The questions ask you to analyze films using concepts introduced in this class. In answering the questions, feel free to draw on the class screeningsand also the course reading assignments and weekly lecture videosto back up your points.
When citing sources, there is no need to include a formal bibliography or list of works cited. To refer to a lecture video, use parentheses, as in: (Lecture Video 3.1).

To refer to a reading assignment, cite the author and page number at the end of the sentence using parentheses, as in the following: (Corrigan and White, 83).
Keep in mind that you dont need to include quotations from the book and lectures when analyzing a film. When quoting from the textbook or video lectures, try to do so sparingly. Limit yourself to relatively short quotes, and remember to integrate them into your analysis of the film. In other words, if you include a quotation, be explicit about how it supports your ideas on the film.
Each essay ought to include between 800 and 1,100 words. (If you write a bit morei.e., up to 1,300 wordsthats ok.) Keep in mind that the 800-1,100 words refers to one answer and the exam requires that you provide answers to two questions. This means that the entire exam ought to contain 1,600 to 2,200 words. Please write in full, grammatically correct sentences.
Question:
This question concerns mise-en-scne and cinematography in a scene in Colossal (Nacho Vigalondo, 2016). The scene happens in the playground when Gloria (Anne Hathaway) mimics the godzilla-like monster on the laptop screen while the three men (Jason Sudeikis, Tim Blake Nelson, and Austin Stovell) watch in disbelief [beginning at around 36:54 and continuing up through 40:11]. (Warning: the scenes dialogue contains some profanity.)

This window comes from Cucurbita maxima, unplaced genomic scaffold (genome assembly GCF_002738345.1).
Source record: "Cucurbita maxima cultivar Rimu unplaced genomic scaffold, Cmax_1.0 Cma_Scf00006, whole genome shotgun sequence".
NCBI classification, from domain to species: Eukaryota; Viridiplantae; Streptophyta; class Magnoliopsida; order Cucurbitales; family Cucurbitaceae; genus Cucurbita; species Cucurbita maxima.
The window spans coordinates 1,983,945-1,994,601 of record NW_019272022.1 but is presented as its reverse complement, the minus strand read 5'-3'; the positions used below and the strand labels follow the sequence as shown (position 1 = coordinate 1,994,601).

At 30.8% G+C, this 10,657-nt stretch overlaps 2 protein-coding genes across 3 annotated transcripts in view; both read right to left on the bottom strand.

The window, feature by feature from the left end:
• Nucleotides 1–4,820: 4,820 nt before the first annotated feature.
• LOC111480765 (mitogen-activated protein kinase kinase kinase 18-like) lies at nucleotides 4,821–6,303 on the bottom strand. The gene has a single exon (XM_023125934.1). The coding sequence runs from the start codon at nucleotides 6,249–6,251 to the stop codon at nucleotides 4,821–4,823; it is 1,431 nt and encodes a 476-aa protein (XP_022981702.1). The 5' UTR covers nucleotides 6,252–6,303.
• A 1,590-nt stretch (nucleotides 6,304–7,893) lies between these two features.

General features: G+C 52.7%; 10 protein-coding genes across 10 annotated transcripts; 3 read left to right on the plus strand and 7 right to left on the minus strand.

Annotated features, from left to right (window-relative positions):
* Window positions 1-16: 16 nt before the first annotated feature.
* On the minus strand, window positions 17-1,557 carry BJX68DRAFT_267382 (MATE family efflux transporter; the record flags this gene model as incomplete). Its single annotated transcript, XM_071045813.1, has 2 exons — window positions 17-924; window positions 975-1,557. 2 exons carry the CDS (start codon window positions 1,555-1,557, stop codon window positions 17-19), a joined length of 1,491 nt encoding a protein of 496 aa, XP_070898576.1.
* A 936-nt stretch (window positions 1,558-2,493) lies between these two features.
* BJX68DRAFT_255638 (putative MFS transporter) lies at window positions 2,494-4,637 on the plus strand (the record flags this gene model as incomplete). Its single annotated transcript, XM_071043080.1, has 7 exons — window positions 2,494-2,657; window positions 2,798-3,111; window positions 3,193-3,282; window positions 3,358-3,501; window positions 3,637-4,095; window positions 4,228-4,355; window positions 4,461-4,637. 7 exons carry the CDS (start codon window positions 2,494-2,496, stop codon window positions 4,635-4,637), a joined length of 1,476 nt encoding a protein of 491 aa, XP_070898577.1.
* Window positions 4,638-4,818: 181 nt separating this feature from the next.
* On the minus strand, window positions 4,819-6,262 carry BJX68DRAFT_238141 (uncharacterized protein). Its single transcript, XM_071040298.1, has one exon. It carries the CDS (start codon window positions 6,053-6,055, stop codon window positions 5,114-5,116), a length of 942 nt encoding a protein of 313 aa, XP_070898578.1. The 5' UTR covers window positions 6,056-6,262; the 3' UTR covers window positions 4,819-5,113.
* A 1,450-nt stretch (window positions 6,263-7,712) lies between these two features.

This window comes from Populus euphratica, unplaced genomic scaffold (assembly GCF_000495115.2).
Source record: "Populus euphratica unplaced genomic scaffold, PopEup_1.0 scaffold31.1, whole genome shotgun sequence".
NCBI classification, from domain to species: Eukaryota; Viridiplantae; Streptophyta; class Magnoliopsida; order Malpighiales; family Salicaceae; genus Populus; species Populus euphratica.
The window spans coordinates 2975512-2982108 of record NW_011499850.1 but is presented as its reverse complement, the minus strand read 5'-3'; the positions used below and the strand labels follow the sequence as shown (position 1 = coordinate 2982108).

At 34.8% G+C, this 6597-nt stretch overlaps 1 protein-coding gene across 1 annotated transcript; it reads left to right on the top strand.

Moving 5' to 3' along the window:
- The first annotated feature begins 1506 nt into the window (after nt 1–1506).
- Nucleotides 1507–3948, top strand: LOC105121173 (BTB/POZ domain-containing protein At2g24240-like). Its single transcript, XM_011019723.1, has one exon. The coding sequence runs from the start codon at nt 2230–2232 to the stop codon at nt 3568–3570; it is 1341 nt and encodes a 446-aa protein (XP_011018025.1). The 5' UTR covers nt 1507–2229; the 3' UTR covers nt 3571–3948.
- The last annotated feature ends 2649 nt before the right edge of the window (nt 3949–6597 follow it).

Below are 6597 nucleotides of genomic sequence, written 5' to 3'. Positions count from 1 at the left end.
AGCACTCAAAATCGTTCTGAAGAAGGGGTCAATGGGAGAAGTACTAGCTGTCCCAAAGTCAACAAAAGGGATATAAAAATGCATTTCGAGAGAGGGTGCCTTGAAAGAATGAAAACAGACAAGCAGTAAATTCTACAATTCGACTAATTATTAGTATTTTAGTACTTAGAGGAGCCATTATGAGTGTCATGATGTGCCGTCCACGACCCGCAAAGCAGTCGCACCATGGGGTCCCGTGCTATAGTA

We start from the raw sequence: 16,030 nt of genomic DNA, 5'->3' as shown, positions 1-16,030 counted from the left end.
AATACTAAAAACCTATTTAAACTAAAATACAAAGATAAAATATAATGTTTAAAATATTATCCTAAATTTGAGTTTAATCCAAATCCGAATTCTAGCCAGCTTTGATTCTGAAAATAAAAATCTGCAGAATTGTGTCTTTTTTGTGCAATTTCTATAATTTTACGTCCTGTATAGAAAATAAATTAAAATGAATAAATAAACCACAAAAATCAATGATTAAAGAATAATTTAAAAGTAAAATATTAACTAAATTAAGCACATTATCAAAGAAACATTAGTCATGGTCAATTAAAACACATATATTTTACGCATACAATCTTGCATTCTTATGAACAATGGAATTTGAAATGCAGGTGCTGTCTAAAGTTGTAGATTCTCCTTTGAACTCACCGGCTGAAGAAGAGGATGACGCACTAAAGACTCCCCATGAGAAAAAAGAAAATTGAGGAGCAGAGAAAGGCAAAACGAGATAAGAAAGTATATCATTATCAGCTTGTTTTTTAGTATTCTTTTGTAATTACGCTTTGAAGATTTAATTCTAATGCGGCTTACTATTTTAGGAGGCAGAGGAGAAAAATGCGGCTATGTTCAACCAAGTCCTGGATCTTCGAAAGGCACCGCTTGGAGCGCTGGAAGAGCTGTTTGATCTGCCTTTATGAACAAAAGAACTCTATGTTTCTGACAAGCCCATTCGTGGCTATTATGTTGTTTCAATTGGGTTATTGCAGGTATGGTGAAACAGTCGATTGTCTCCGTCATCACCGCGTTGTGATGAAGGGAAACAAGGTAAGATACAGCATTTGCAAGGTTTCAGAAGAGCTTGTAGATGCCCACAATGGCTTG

What were some key decisions regarding the scenes cinematography (camera angle, lens choice, the use of animation versus live action) and mise-en-scne (acting, setting, props, lighting, costumes)?

You dont have to comment on every facet of the scenes visual style; instead focus on aspects that seem important, and perhaps excessive or odd. Examples of the latter include the three extreme high-angle shots of Gloria. The first of these happens at 39:54 to 39:58, and the last two happen near the end of the scene, at around 39:54 to 39:57 and 40:08 to 40:11.

Briefly describe these unusual shots. How do they contribute to the scene? Why did the director feel the need to include them? Another question concerns the representation of the monster in Korea relative to the four characters in the playground.

How did the director, working with cinematographer, set designer, and others, construct the action in the Korean setting relative to action in the playground? What are the main differences in lighting, camera position, etc., between the two locations? Are there important similarities between them?

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